Reservoir levels go up 32%, yet hold one-third of the water they can

In a week, India’s 100 reservoirs got 13.422 BCM water, but owing to deficient rainfall the water bodies have just 33 per cent of their capacity

By Shagun
Published: Monday 05 August 2019
At least three dams had zero per cent live storage till August 1. Photo: Getty Images

The live storage in 100 of India's reservoirs has increased by 13.422 billion cubic metres in a week, but the water bodies even now hold only 33 per cent of their capacity.

Currently, the cumulative storage level is at 54.258 BCM, according to the weekly bulletin released by the Central Water Commission on August 5, 2019. This was at 40.836 BCM last week.

These reservoirs had 73.162 BCM a year ago (the week spanning end July and the beginning of August); the average of the last 10 years was 67.922 BCM then — both more than the current levels.

At least three dams had zero per cent live storage till August 1 — Yeldari and Pench dams in Maharashtra and Nagarjuna Sagar located on the border of Andhra Pradesh and Telangana, according to the bulletin.

In six other dams in Tamil Nadu, Gujarat, Maharashtra, Karnataka, Jharkhand and Odisha, the situation is equally grim with 10 per cent or less storage. At least 23 reservoirs have less than 50 per cent of the water they can hold.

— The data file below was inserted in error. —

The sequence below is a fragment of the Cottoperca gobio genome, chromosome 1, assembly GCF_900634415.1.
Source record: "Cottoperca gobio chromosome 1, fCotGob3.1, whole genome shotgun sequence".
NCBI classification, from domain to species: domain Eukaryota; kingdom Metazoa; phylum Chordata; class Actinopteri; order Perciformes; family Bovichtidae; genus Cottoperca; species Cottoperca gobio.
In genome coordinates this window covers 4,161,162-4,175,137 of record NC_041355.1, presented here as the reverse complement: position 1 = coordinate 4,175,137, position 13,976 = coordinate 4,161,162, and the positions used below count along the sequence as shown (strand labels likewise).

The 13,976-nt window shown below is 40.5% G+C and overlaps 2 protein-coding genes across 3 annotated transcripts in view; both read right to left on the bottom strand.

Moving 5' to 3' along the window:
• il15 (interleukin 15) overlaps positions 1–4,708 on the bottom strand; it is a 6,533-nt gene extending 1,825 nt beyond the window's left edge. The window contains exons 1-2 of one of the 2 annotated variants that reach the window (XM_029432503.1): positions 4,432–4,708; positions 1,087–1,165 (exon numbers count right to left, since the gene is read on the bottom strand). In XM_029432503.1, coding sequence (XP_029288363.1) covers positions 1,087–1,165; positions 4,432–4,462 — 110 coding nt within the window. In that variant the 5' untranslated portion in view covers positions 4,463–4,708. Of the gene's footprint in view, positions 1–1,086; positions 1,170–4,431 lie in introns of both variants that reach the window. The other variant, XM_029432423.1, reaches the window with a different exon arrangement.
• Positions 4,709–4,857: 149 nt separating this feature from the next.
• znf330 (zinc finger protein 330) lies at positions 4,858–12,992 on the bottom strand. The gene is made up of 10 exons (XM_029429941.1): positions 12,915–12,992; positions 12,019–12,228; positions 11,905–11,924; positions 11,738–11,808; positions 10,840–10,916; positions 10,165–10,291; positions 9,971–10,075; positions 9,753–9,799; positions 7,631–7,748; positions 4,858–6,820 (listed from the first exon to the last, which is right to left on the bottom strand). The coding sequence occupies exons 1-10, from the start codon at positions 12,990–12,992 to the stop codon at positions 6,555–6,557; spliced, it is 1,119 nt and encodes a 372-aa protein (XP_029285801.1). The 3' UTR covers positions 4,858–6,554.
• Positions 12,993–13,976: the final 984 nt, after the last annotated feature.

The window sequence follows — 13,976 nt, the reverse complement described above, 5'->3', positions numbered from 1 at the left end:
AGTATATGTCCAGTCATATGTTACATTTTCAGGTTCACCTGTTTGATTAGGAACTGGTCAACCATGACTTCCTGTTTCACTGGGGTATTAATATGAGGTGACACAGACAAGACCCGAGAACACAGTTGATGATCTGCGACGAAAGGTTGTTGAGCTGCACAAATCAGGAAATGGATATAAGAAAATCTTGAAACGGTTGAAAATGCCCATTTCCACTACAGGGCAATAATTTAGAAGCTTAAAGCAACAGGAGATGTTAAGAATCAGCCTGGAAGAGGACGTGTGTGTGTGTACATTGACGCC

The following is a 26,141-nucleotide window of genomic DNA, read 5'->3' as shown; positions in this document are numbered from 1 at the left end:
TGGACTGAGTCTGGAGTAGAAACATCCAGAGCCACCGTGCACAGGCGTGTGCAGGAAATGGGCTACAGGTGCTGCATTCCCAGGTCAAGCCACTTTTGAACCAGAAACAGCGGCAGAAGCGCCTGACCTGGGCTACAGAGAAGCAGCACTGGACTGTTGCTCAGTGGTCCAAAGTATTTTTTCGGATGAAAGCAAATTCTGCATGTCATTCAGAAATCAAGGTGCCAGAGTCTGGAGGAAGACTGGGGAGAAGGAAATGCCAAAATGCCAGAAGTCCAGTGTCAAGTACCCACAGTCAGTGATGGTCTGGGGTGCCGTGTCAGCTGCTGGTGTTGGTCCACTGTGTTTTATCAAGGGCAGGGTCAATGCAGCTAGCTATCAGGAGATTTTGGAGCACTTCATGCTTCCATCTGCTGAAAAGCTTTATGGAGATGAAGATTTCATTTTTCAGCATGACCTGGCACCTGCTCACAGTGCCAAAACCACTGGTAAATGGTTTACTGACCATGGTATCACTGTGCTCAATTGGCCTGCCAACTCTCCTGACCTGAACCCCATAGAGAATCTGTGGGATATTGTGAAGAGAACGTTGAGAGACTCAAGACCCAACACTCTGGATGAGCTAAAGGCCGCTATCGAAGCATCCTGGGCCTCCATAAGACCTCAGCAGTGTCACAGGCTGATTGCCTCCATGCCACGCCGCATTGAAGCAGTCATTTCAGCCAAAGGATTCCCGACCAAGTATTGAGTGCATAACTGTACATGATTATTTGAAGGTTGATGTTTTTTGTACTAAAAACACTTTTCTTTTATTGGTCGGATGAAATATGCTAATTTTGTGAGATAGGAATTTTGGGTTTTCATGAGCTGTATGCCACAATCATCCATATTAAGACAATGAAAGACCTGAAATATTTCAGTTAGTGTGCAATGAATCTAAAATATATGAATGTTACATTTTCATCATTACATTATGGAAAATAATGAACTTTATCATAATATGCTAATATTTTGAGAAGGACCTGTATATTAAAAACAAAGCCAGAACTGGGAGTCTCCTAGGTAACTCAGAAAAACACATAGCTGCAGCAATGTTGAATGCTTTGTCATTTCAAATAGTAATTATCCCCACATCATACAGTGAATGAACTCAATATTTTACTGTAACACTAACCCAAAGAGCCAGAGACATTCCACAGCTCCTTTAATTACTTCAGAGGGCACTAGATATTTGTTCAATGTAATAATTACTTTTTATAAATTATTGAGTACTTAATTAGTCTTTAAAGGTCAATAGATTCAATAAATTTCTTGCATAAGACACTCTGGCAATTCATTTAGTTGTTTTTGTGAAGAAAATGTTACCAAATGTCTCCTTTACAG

The position of the southern states worsened in the last week. Less than average rainfall has pushed the water deficiency in Telangana and Karnataka reservoirs to 73 and 20 per cent from 70 and 18 per cent recorded on July 25.

Andhra Pradesh with 84 per cent deficiency and Kerala with 54 per cent have seen no improvement in the seven days.

The departure from normal rainfall in the five southern states of Kerala, Telangana, Andhra Pradesh, Karnataka and Tamil Nadu stands at 32, 17, 16, 29, and 13 per cent respectively.

Since the beginning of southwest monsoon, the live storage has improved marginally by 11.647 BCM. The first bulletin the CWC released after the monsoon on June 13 showed live storage in reservoirs at 29.189 BCM.

Monsoon in 2019 has progressed at the slowest pace in at least 12 years, data from the India Meteorological Department (IMD) showed. There is an overall rainfall deficit of nine per cent in the country so far. This has led to acute water shortage, especially in the southern and western states.

While water storage in important rivers like Ganga, Krishna, and Mahanadi was 'close to normal' till mid-July, all three rivers have now entered the ‘deficient’ category along with Tapi, Godavari, Cauvery, and neighbouring East Flowing Rivers. It is 'highly deficient' in Sabarmati and rivers of Kutch.

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